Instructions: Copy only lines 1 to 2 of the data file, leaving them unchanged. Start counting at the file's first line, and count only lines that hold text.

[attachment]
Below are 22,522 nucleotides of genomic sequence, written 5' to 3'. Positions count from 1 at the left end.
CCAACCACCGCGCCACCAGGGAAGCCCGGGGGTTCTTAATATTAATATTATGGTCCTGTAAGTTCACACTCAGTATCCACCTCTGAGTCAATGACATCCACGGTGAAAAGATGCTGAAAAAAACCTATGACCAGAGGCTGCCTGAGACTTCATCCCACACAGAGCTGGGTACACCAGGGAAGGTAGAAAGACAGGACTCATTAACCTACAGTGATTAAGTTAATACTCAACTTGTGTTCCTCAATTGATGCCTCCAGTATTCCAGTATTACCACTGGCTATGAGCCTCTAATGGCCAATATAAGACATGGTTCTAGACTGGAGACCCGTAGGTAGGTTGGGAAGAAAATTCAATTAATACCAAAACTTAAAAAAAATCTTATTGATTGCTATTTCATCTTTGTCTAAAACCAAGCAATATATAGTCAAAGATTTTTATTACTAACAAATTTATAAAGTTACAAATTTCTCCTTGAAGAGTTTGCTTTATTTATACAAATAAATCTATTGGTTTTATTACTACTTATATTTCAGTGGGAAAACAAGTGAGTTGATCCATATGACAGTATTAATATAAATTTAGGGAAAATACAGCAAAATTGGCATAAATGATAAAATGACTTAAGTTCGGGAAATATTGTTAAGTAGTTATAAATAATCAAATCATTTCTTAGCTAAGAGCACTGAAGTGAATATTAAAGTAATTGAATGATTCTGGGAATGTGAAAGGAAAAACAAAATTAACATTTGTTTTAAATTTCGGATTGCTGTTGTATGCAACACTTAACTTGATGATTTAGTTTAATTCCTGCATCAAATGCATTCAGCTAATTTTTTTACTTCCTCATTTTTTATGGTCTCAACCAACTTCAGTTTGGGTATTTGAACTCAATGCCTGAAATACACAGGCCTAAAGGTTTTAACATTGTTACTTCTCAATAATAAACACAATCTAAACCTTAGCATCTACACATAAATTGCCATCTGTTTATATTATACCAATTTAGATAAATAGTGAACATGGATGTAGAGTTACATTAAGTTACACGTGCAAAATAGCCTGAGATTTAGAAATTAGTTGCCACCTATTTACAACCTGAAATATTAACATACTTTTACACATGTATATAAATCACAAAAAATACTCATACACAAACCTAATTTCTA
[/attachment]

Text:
Below are 22,522 nucleotides of genomic sequence, written 5' to 3'. Positions count from 1 at the left end.
CCAACCACCGCGCCACCAGGGAAGCCCGGGGGTTCTTAATATTAATATTATGGTCCTGTAAGTTCACACTCAGTATCCACCTCTGAGTCAATGACATCCACGGTGAAAAGATGCTGAAAAAAACCTATGACCAGAGGCTGCCTGAGACTTCATCCCACACAGAGCTGGGTACACCAGGGAAGGTAGAAAGACAGGACTCATTAACCTACAGTGATTAAGTTAATACTCAACTTGTGTTCCTCAATTGATGCCTCCAGTATTCCAGTATTACCACTGGCTATGAGCCTCTAATGGCCAATATAAGACATGGTTCTAGACTGGAGACCCGTAGGTAGGTTGGGAAGAAAATTCAATTAATACCAAAACTTAAAAAAAATCTTATTGATTGCTATTTCATCTTTGTCTAAAACCAAGCAATATATAGTCAAAGATTTTTATTACTAACAAATTTATAAAGTTACAAATTTCTCCTTGAAGAGTTTGCTTTATTTATACAAATAAATCTATTGGTTTTATTACTACTTATATTTCAGTGGGAAAACAAGTGAGTTGATCCATATGACAGTATTAATATAAATTTAGGGAAAATACAGCAAAATTGGCATAAATGATAAAATGACTTAAGTTCGGGAAATATTGTTAAGTAGTTATAAATAATCAAATCATTTCTTAGCTAAGAGCACTGAAGTGAATATTAAAGTAATTGAATGATTCTGGGAATGTGAAAGGAAAAACAAAATTAACATTTGTTTTAAATTTCGGATTGCTGTTGTATGCAACACTTAACTTGATGATTTAGTTTAATTCCTGCATCAAATGCATTCAGCTAATTTTTTTACTTCCTCATTTTTTATGGTCTCAACCAACTTCAGTTTGGGTATTTGAACTCAATGCCTGAAATACACAGGCCTAAAGGTTTTAACATTGTTACTTCTCAATAATAAACACAATCTAAACCTTAGCATCTACACATAAATTGCCATCTGTTTATATTATACCAATTTAGATAAATAGTGAACATGGATGTAGAGTTACATTAAGTTACACGTGCAAAATAGCCTGAGATTTAGAAATTAGTTGCCACCTATTTACAACCTGAAATATTAACATACTTTTACACATGTATATAAATCACAAAAAATACTCATACACAAACCTAATTTCTA